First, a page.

The most common form of extraction is wisdom tooth extraction. Wisdom teeth are notorious for their ability to grow partially (the other half is embedded in your gum tissue) or they grow at an uncomfortable angle, causing disruption to the tooth next to them. As a result, they can be extremely painful to endure and often require extraction.
In the event when a wisdom tooth has not grown normally, an extra flap of skin called an operculum forms over this misshapen wisdom tooth. This makes the wisdom tooth difficult to access for cleaning and brushing. The real problem begins when particles of food get under the operculum and get lodged there. This invariably leads to infection accompanied by pain and swelling that can rapidly become unbearable. This kind of dental condition is referred to as pericoronitis.
Extractions may involve wisdom teeth or any other impacted teeth. Again, extraction procedures vary depending on how many teeth you want removed. Many times, all four wisdom teeth may need to be removed if they are infected. Accordingly, your dentist may decide to use local anesthesia just to numb the specific gum area or patients could be sedated using general anesthesia.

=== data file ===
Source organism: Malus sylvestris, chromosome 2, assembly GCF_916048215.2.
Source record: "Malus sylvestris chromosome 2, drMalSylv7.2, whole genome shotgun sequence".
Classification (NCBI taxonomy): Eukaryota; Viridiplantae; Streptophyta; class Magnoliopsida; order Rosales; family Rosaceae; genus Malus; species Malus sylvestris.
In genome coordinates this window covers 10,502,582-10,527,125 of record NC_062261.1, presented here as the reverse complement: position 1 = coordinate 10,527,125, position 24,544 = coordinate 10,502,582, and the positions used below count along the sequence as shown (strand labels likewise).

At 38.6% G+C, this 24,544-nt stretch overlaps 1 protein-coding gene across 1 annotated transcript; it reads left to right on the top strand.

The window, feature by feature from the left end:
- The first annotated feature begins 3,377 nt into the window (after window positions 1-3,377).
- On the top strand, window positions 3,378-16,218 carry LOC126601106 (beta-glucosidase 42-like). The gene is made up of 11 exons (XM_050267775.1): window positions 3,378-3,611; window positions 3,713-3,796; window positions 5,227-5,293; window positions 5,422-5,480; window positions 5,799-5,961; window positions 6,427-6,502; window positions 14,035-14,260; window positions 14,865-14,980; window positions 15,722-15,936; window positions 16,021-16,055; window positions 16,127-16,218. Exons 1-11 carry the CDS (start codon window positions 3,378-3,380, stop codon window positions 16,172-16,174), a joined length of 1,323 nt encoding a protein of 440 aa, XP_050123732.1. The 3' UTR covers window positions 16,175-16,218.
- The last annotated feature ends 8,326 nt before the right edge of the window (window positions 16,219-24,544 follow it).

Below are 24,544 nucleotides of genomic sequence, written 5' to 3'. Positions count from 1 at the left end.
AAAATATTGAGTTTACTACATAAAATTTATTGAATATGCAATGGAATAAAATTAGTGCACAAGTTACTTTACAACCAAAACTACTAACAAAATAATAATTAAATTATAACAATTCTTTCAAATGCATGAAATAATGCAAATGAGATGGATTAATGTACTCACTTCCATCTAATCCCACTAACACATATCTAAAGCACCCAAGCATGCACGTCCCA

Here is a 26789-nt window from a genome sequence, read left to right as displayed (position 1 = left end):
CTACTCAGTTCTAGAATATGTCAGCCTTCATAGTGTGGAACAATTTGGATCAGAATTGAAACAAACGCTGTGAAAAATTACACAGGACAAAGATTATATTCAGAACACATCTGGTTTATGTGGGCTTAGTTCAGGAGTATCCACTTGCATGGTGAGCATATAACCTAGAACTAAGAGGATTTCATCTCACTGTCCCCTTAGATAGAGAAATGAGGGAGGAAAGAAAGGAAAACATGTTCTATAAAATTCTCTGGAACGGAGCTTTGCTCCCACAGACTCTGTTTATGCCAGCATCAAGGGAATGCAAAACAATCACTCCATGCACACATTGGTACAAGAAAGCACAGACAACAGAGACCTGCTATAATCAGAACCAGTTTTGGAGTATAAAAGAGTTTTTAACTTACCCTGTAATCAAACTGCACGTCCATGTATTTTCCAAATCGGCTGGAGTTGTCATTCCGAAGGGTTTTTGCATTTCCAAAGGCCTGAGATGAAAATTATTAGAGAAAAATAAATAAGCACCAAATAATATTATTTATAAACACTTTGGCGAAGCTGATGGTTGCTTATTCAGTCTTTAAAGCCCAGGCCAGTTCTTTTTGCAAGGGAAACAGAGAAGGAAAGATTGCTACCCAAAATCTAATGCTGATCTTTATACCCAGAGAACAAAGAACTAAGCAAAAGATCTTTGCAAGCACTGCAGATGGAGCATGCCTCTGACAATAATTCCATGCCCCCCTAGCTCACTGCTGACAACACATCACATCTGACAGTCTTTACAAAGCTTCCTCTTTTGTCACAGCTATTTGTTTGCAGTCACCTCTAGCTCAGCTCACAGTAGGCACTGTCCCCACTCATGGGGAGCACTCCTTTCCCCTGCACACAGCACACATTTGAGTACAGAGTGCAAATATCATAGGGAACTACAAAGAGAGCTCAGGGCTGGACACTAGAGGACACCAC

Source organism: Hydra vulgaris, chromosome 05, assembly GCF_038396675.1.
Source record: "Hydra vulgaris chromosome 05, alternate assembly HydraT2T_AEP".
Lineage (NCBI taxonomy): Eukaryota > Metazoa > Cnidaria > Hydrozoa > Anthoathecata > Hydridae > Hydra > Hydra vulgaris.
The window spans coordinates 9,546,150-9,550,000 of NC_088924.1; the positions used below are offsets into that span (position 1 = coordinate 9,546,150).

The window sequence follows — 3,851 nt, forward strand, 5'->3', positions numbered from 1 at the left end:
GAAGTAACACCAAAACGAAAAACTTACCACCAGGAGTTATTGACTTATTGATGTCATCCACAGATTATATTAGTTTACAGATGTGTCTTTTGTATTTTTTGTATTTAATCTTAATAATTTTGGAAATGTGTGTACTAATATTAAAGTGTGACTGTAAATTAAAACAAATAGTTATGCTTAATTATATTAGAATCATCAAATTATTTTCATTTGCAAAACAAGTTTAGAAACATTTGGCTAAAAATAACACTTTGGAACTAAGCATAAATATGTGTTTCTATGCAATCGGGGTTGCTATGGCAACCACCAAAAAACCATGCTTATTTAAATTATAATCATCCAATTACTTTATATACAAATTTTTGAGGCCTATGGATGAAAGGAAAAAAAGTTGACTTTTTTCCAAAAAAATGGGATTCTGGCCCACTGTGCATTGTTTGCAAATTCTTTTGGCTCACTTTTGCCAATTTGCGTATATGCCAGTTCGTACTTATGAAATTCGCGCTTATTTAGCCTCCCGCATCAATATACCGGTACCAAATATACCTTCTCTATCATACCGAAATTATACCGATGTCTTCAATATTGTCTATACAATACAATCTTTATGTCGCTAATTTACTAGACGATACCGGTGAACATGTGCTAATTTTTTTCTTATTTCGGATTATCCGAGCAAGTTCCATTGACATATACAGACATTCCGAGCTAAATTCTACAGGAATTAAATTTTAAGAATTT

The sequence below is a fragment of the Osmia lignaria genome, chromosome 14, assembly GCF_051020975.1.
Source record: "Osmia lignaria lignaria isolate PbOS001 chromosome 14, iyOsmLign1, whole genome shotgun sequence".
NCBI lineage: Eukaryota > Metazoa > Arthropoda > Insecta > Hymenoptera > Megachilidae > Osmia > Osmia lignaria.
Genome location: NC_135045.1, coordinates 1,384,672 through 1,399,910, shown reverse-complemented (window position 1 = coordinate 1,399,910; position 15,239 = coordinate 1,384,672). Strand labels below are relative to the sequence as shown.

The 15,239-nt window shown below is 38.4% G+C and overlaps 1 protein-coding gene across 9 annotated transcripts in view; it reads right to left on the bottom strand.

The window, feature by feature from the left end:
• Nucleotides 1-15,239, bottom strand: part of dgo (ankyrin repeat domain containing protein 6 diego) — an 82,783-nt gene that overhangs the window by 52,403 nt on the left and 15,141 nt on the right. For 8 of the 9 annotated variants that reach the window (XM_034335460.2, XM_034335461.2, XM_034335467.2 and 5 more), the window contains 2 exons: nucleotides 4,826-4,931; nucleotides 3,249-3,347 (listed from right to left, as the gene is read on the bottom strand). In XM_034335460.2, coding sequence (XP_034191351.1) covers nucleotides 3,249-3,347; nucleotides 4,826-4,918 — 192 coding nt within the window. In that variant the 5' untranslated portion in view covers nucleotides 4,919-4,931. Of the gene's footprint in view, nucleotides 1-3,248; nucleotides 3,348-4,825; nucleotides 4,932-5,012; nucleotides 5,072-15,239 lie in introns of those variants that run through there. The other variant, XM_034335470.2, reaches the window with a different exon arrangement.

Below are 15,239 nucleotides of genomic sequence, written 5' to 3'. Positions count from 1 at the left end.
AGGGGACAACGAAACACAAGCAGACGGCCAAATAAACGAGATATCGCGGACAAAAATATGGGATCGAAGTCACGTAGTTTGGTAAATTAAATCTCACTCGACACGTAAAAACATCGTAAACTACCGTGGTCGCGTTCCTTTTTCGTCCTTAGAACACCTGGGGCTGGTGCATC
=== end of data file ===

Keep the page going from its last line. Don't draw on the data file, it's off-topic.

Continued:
The extraction process for a wisdom tooth begins with an incision on around the gum tissue where the wisdom tooth is located. Then the dentist gently moves the tooth back and forth until the tooth gets a loose enough to be extracted.
Sometimes, it can happen that the wisdom is very tightly wedged into the gums and does not lend itself to extraction. In such cases, the tooth may have to be first fragmented to make the extraction easier. If the extraction has been more involved, then the dentist may need to close the incision with the help of soluble sutures. The advantage here is that soluble sutures dissolve by themselves and you don’t need a follow-up appointment to remove the sutures.
It is advisable not to drive yourself home after an extraction due to the effect of anesthesia. Plan for a friend or family member to take you home and ensure that you rest for some time. It is natural for the surgical incision to bleed for a short while before stopping. Your dentist will apply gauze on the extraction area to facilitate healing. If your gauze soaks through with blood, then you may need to replace it with fresh gauze.
In the event that your pain does not disappear within 24 hours, inform your dentist. As far as possible avoid lying flat on your back as this might encourage prolonged bleeding. Keep your head propped on a pillow at a slightly higher level.
Your dentist will also prescribe pain medication which you need to take whenever necessary. Along with pain medication, you may also be asked to clean or swab the extraction site with a dental cleanser again prescribed by your dentist.
Soft food such as pudding, ice-cream, thin soups and yogurt are recommended after an extraction. Any soft food that does not require chewing can be taken. For drinks, avoid using straws as the suction involved may result in discouraging the clotting process or it may disturb the sutures.
If you continue to feel pain or irritation, call your dentist for professional assistance.